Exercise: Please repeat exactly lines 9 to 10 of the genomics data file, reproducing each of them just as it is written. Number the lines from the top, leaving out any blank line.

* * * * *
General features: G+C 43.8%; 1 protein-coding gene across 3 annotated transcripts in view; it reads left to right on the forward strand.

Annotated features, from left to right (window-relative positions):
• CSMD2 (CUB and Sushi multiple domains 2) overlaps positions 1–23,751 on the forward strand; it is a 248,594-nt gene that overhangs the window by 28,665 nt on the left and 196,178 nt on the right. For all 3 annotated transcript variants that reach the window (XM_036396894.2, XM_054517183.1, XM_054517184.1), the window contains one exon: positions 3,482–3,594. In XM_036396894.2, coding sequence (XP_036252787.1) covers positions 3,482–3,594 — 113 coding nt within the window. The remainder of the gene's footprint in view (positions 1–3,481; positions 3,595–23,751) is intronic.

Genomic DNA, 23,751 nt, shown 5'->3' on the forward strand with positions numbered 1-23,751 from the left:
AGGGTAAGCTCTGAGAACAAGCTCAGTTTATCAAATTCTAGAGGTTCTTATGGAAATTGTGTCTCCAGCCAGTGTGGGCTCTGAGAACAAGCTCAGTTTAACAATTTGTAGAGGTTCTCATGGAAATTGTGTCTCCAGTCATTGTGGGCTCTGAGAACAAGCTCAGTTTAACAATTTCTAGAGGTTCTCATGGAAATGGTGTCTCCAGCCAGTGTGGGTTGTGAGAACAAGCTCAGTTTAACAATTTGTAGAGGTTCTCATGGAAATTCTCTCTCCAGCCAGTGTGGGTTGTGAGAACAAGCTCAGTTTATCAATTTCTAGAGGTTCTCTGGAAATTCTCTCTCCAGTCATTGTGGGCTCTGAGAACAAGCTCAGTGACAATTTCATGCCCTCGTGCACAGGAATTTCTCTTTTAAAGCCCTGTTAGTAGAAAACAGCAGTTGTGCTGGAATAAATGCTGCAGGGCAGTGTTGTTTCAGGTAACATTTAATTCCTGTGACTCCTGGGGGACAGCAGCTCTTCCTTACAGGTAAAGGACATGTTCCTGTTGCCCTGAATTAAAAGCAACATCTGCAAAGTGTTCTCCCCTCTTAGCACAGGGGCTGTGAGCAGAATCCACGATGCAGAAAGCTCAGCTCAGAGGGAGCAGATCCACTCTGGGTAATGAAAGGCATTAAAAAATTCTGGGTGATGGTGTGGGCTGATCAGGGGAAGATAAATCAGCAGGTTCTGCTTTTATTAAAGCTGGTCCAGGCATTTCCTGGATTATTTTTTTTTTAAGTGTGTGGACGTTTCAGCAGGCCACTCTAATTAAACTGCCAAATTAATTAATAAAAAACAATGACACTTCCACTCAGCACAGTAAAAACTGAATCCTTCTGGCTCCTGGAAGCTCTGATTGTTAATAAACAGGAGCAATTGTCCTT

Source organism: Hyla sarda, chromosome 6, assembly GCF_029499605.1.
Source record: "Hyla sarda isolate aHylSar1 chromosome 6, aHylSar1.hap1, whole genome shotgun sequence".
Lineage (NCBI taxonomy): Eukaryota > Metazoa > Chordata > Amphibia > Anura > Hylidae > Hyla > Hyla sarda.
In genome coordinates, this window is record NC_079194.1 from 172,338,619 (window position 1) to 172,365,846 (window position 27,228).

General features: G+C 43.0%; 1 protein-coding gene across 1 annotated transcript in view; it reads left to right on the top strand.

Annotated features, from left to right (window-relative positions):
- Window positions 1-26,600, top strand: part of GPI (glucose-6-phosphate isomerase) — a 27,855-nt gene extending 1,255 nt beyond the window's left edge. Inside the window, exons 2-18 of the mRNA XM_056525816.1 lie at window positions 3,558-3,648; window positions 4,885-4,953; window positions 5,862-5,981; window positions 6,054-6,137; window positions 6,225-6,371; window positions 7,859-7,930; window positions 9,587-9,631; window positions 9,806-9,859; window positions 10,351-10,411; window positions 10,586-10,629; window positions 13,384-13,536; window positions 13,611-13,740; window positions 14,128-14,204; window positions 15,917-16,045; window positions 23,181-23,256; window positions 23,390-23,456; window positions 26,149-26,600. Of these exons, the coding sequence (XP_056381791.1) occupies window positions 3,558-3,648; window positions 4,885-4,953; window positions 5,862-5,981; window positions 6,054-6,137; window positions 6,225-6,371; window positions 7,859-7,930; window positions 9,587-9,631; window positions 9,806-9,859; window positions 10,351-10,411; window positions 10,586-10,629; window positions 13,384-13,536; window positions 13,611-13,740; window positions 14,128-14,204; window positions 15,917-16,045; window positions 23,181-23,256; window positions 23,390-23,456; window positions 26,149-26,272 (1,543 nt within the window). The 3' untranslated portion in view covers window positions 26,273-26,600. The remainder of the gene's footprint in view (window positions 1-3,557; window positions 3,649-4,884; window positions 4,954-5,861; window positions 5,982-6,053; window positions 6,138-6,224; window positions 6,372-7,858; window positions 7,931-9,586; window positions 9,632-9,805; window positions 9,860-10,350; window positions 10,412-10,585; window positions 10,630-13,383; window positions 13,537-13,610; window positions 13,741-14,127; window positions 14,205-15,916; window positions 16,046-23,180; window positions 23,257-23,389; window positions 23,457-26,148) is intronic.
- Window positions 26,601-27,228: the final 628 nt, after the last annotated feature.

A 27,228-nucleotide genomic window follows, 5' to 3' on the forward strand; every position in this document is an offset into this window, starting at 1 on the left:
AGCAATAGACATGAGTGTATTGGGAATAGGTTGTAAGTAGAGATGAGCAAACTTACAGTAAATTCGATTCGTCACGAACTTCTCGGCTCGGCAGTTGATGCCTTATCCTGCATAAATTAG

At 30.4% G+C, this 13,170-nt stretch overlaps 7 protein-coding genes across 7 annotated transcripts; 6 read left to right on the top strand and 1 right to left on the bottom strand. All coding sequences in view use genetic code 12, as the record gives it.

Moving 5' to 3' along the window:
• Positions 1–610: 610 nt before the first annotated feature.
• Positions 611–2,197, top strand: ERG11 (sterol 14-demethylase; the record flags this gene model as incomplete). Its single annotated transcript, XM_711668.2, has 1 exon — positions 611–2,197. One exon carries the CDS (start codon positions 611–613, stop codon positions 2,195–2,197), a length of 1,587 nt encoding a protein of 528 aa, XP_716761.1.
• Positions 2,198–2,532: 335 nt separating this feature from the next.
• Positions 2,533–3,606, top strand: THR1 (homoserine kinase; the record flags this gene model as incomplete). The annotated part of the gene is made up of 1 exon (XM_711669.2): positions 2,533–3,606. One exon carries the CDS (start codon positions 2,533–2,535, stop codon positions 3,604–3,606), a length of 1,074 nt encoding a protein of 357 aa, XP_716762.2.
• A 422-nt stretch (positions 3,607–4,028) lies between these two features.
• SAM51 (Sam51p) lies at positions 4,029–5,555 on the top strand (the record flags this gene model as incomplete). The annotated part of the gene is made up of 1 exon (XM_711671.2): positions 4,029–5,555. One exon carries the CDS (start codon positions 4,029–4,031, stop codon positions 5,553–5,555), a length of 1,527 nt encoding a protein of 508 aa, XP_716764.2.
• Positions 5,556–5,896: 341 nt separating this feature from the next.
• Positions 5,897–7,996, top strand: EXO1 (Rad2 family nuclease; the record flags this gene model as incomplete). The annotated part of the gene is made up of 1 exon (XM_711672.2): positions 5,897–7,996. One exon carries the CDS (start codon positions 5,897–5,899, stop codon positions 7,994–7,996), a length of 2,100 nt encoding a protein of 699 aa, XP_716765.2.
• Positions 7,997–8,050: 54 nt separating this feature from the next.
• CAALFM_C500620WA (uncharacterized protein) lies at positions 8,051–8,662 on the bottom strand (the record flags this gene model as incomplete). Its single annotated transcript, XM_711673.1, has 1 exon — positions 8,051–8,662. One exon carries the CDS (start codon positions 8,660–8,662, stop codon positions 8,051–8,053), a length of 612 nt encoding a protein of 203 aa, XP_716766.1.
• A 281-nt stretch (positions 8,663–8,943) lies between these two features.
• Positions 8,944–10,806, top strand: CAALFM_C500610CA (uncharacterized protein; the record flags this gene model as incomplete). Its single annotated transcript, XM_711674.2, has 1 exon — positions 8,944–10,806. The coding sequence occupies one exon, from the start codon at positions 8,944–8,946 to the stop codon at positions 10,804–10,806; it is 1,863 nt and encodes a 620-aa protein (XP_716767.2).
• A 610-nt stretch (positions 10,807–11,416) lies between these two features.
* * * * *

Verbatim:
In genome coordinates, this window is record NC_079194.1 from 172,338,619 (window position 1) to 172,365,846 (window position 27,228).

General features: G+C 43.0%; 1 protein-coding gene across 1 annotated transcript in view; it reads left to right on the top strand.